Electric Car Fires May Become Issue as Number of Such Vehicles Continues to Grow, Expert Says
15:55 GMT 06.09.2021 (Updated: 15:59 GMT 06.09.2021)
BRUSSELS (Sputnik) - As electric cars become more prevalent, the issue of spontaneous combustion will come to the fore and have to be contended with, Damien Ernst, a professor of electro-mechanical engineering at the University of Liege, said.
The media have been regularly reporting about various electric car models bursting into flames across the world, resulting in fires that are difficult to extinguish. While there is little concern about the matter at the moment, since petroleum and diesel cars are ten times as likely to catch on fire, the success of electric cars could make the figures more worrying in the future.
"It is not a large-scale problem in the sense that there are about 10 times more fires with ‘classical’ diesel or petrol vehicles than with electric cars. There is about one electric vehicle fire for every 330 million kilometers driven, which is very little. But electric vehicles are all new, thermic engine cars are on average much older; the fires on thermic motors are due to the age of the vehicle, dirty engines and bad maintenance. The number of accidents and spontaneous fires on electric vehicles increases rapidly since the market of electric cars expand," Ernst said.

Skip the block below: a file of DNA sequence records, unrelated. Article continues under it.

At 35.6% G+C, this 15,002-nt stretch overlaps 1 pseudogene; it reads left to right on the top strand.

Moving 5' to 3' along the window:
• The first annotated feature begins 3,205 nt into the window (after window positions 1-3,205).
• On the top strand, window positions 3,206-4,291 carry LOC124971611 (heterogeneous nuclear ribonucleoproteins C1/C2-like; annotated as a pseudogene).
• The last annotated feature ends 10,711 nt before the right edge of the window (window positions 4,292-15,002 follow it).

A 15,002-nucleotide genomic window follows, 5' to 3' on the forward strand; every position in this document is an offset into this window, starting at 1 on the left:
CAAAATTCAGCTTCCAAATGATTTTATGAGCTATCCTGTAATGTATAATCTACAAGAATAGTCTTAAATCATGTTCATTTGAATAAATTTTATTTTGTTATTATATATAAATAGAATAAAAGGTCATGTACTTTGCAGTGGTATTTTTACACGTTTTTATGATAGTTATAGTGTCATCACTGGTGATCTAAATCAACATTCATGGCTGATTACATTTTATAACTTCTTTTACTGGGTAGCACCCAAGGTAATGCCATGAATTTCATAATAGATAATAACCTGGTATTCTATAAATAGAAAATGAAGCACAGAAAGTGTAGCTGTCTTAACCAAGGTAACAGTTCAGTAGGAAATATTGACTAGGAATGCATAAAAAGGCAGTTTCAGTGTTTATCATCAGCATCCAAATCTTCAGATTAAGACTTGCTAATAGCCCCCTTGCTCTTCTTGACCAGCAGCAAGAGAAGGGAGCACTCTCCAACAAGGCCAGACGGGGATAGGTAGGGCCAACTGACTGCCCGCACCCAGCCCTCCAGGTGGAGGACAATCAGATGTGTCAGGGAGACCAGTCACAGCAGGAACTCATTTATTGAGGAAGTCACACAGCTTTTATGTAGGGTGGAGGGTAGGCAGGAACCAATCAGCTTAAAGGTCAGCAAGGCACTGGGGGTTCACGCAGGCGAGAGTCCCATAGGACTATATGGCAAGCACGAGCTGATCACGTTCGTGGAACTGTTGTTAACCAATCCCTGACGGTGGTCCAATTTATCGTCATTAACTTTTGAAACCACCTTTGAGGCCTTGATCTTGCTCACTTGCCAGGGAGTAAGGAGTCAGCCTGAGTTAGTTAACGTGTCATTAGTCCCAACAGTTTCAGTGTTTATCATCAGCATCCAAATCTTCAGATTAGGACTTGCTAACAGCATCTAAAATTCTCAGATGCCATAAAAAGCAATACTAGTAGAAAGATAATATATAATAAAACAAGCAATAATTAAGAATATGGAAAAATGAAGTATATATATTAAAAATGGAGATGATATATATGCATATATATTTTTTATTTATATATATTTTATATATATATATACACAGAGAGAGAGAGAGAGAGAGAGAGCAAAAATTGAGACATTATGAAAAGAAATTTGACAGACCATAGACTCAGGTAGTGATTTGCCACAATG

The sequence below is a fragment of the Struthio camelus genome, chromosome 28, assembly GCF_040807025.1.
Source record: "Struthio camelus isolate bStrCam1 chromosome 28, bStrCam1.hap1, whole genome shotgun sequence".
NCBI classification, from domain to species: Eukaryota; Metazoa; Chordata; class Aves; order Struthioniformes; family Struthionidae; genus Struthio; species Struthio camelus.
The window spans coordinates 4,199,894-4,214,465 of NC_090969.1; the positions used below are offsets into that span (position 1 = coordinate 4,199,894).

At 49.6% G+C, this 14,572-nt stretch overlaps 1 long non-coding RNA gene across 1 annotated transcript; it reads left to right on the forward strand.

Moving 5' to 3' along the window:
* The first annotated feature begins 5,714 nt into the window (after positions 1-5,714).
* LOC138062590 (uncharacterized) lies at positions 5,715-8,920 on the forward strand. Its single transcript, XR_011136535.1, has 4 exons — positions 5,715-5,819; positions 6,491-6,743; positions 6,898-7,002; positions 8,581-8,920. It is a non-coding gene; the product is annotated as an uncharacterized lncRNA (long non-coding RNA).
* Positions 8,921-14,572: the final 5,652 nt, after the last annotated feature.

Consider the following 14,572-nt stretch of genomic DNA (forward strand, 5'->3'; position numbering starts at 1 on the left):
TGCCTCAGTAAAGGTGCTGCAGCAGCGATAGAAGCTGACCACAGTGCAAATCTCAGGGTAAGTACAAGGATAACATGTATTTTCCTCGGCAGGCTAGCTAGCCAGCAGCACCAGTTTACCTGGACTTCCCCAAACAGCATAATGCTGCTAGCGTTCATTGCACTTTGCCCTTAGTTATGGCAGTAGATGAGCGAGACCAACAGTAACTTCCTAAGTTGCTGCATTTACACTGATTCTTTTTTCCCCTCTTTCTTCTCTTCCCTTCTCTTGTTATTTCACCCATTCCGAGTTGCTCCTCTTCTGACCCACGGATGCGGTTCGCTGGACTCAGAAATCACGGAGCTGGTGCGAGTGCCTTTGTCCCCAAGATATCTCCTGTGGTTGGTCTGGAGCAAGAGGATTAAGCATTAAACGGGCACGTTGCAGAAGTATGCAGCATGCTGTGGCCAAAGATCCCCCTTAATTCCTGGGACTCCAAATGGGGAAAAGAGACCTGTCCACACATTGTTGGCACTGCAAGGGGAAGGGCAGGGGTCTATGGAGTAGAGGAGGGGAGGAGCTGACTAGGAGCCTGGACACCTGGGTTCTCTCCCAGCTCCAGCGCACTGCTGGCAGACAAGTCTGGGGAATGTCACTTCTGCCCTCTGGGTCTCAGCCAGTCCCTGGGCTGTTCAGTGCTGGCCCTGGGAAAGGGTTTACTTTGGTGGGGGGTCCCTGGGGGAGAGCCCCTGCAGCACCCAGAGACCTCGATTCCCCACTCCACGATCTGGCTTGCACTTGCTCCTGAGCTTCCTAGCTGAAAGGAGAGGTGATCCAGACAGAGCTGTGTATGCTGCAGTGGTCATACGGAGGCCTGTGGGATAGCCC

The expert went on to explain that the cause of fires in electric cars is always the lithium-ion battery, which can burn for more than a day and needs 10,000 litres of water to put out. When one battery cell overheats it creates a so-called thermal runaway, which spreads through the entire battery. This can happen due to overcharging or a problem with the charging station, but could also occur on the road or after a crash.
"They often put the car with a crane into a container full of water for a day or two. And the fire can reignite hours later since the battery still stores energy to fuel the fire. The fire brigades in the world only start to know how to deal with such fires," Ernst continued.
The professor warned that as the energy density of batteries increases to provide more mileage to the car, the risk of fires will worsen, especially as electric cars get older.
"A fire can start on a car, unplugged, parked, with nobody around: that is worrying. The battery can also explode and the car is rapidly engulfed in flames. There have been fatal accidents of this kind in the US and China. It is not a major problem but the issue must be solved," Ernst warned, adding that the electric car industry "will have to be vigilant and come up with intelligent safety system."